LES: What do you most hope your readers will receive from you and from the Lord while reading through Waiting on the Word?
AMG: Well, I would say ‘whatever the Lord has to give them’! Its not for me to prescribe his gifts. But what I hope they will receive from my selection, from the poems themselves, is a confirmation and renewal of Hope. Many of these poems speak honestly about pain and darkness but all of them have a light kindled somewhere within, even the ones that seem to speak on the surface only of loss or darkness. Take Keats ‘Drear-nighted December’ (December 10th.) on the surface that poem is all about winter and loss, the tree losing the ‘green felicity’ of its leaves and the young lovers, the ‘gentle girl and boy’, losing their feelings. But somehow the very cadence and melody of the poem, its insistent rhythm and rhyme, say something different, and, for a winter poem it is phrases like ‘green felicity’ and ‘Apollo’s summer look’ that stay with us. Finally I hope that even as they have enjoyed the poetry, and kindled their imaginations, my readers will also discover that they have deepened the understanding and reach of their faith.
LES: Do you have a parting word of encouragement or guidance to share with our readers as they prepare to enter Advent season this year?
AMG: I’d say: Make it a gift and not a task, a reward and not a labour. If any of your readers decide to walk through Advent with this book I’d like them to feel that their five minute immersion in poetry is not a pious practice or a religious duty and preparation but just an open –ended, task-free pleasure, a little dip into the refreshing fountain which is always flowing just under everything we do.
Further Resources ~
The Work of the People – http://www.theworkofthepeople.com/the-triune-poet
Michael Ward’s review of Faith, Hope and Poetry http://christianthought.hbu.edu/2015/11/06/faith-hope-and-poetry/
Holly Ordway’s masterful review of Faith, Hope, and Poetry – a must read for this book – http://www.apologetics315.com/2011/09/book-review-faith-hope-and-poetry.html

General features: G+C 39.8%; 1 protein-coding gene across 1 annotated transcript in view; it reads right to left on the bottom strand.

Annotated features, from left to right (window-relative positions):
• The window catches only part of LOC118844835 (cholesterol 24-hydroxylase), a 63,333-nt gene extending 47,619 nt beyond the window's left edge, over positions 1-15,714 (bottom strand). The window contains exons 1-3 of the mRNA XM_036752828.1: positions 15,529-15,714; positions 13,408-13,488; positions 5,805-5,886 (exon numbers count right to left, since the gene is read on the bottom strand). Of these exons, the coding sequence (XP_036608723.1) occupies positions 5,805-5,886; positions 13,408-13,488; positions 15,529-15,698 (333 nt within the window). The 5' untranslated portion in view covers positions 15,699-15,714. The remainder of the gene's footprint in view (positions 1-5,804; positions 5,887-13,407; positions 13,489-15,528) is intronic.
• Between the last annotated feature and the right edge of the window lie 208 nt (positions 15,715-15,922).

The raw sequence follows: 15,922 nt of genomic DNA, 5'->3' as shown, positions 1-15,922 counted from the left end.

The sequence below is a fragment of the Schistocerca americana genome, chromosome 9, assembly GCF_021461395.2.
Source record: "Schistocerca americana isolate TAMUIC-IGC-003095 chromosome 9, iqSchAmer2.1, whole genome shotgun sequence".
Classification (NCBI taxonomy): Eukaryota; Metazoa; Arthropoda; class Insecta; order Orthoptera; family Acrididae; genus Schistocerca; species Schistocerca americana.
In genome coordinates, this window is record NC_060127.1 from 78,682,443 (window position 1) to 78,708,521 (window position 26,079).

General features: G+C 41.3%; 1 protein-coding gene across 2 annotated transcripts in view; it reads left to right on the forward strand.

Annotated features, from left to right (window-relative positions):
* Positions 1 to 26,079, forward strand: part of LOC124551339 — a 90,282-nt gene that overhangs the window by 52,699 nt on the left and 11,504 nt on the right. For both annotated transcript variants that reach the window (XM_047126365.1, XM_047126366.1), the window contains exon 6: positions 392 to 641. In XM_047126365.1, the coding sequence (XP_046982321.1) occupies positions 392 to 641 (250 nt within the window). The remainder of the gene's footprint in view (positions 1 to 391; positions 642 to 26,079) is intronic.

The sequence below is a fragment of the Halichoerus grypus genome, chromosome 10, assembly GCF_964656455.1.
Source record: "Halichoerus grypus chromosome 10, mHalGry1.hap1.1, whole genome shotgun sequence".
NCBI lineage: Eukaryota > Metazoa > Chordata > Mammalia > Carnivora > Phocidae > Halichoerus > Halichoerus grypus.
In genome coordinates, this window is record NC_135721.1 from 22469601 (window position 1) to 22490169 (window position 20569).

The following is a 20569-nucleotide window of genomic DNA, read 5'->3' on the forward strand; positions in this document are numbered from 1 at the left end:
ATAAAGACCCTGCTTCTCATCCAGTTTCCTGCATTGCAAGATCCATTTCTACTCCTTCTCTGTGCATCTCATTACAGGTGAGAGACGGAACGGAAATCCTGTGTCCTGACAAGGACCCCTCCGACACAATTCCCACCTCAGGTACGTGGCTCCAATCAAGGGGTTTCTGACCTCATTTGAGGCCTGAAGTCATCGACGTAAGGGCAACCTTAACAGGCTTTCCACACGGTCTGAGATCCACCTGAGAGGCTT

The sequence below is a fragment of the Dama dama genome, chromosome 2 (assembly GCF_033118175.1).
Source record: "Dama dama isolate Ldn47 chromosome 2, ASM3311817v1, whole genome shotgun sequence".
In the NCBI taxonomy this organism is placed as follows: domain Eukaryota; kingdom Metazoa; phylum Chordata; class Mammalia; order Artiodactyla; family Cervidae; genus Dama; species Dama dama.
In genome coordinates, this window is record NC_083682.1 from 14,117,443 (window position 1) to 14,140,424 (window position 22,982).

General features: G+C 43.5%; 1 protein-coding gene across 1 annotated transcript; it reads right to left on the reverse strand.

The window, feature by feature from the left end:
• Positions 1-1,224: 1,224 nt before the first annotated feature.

It is my great honour and delight to collaborate with Dr. Guite in sharing these interviews and what we both hope
will be a window into realms of encouragement and hope for our readers.
All the images presented here of Dr. Malcolm Guite are (c) of Lancia E. Smith Photography.
This first Sunday of Advent we will be releasing an image and recording of the poem for each day
from Waiting on the Word throughout Christmastide till we reach Epiphany.
Blessings to you and yours always!
Lancia E. Smith is an author, photographer, teacher, and business owner. A grateful lover of the Triune God, Lancia is passionate about disciple making. Reflecting an irresistible calling to the intersection of faith and the arts, she is the Founder and Executive Director of Cultivating, and of The Cultivating Project, a discipling initiative for Christians engaged in the arts. She is President and CEO of a thriving environmental consulting and construction firm based in northern Colorado which she runs with her husband Peter. They are parents to seven children, and are grandparents to a beloved flock of grandchildren. An inveterate book collector and giver, Lancia loves website and garden design, beautiful typography, David Austin roses, Marvel movies, road trips and being read aloud to by Peter. She cherishes every book she ever read by C.S. Lewis, J.R.R. Tolkien, and George MacDonald.